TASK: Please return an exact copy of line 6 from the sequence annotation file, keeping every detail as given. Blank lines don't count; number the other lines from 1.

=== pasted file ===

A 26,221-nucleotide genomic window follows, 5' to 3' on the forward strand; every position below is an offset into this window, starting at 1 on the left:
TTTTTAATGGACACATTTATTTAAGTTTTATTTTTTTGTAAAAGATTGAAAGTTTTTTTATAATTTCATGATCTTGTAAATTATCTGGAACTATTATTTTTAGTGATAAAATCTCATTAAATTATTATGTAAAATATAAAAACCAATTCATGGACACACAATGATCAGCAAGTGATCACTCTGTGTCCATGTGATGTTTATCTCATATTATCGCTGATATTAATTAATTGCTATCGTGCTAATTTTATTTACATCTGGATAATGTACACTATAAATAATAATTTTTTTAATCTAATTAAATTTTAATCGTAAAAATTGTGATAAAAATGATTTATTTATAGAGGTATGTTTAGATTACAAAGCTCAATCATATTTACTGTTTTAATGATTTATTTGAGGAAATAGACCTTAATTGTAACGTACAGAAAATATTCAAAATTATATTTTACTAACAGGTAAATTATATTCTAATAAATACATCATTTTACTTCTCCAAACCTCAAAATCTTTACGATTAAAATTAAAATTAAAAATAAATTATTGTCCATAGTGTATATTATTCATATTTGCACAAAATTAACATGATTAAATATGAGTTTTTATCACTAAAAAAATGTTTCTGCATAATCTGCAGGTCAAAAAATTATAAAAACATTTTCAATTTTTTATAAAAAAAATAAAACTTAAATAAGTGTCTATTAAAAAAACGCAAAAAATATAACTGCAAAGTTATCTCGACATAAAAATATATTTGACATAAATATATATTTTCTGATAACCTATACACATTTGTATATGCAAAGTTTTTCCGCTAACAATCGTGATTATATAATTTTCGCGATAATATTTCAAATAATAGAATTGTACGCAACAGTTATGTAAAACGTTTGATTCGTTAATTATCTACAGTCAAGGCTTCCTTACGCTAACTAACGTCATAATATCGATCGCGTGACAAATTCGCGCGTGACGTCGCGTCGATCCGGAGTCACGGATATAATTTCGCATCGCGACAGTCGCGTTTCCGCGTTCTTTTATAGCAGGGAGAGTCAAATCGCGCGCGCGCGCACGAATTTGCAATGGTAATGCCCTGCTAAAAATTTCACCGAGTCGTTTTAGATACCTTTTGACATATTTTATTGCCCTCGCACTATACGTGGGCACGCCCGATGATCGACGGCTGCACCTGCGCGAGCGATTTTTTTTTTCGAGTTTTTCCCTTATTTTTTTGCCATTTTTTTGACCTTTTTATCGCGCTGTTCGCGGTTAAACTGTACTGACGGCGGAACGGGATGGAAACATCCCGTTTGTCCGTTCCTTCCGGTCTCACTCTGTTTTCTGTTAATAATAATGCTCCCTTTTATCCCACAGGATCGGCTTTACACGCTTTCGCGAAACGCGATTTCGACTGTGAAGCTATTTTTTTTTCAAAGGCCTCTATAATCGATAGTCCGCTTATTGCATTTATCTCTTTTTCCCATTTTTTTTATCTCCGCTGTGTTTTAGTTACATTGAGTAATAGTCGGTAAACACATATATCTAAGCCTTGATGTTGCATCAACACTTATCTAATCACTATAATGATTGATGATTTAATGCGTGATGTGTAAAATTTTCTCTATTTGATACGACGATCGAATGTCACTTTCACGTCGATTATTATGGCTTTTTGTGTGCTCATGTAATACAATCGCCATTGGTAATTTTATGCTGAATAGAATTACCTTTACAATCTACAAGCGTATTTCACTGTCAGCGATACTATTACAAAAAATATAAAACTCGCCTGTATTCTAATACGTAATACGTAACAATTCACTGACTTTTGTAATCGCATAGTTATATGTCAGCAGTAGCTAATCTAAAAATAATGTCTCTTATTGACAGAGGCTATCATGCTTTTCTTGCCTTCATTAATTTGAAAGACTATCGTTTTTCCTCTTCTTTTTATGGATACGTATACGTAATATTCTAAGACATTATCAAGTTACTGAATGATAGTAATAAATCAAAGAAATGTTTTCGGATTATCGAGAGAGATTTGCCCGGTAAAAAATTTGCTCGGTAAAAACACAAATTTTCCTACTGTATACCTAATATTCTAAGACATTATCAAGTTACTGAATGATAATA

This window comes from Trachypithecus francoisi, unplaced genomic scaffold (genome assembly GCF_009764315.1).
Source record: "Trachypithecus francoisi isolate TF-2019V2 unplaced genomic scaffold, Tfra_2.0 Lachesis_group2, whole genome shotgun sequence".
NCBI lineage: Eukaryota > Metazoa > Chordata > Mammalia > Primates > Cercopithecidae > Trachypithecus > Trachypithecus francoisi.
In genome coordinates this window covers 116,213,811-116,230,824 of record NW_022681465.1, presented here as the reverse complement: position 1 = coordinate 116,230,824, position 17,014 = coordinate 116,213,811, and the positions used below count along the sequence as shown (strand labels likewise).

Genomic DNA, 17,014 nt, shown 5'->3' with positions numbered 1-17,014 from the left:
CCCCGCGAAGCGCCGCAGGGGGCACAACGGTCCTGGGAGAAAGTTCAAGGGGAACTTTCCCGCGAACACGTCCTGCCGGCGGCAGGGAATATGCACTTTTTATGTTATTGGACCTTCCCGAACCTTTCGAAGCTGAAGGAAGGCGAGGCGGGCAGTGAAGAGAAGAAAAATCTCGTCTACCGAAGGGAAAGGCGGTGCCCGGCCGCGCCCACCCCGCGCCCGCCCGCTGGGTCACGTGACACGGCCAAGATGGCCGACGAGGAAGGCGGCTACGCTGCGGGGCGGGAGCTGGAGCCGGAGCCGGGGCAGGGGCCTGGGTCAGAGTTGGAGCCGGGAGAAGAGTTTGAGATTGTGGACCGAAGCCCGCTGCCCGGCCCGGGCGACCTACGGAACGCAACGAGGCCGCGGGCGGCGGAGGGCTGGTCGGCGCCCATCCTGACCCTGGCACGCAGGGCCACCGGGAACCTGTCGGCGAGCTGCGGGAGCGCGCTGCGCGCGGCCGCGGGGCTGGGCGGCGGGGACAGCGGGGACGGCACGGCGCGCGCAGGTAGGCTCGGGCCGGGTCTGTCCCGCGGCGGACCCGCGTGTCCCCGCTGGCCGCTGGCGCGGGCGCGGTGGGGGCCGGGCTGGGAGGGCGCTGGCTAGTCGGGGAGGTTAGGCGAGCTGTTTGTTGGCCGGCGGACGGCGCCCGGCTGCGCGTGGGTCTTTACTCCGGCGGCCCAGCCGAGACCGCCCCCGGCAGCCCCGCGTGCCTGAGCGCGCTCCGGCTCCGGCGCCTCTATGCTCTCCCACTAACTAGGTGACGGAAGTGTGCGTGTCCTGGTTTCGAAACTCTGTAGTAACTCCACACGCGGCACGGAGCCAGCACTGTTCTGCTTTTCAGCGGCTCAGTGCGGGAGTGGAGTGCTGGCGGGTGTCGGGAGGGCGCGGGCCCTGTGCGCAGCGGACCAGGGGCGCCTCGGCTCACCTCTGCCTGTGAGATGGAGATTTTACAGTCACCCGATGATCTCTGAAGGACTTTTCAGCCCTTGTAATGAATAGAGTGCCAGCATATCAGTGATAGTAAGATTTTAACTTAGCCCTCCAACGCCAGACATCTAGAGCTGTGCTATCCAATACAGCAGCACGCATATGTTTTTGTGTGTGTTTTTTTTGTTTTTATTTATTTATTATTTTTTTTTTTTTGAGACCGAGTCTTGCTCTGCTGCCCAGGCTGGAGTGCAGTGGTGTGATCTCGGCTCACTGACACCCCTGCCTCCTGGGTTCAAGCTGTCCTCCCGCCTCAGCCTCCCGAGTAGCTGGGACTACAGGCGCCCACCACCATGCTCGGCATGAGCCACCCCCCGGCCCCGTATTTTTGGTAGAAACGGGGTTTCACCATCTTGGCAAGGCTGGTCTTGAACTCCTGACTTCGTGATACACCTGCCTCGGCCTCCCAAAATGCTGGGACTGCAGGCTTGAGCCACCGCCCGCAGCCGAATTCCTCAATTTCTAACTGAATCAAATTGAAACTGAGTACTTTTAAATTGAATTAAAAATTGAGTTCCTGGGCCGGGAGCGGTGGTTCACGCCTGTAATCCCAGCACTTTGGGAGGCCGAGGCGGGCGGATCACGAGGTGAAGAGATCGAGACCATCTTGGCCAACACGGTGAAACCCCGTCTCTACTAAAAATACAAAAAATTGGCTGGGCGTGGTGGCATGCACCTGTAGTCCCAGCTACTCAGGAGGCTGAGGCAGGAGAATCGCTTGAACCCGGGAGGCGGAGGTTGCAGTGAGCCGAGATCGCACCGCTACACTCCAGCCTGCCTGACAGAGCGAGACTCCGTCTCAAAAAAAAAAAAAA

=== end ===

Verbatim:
In genome coordinates this window covers 116,213,811-116,230,824 of record NW_022681465.1, presented here as the reverse complement: position 1 = coordinate 116,230,824, position 17,014 = coordinate 116,213,811, and the positions used below count along the sequence as shown (strand labels likewise).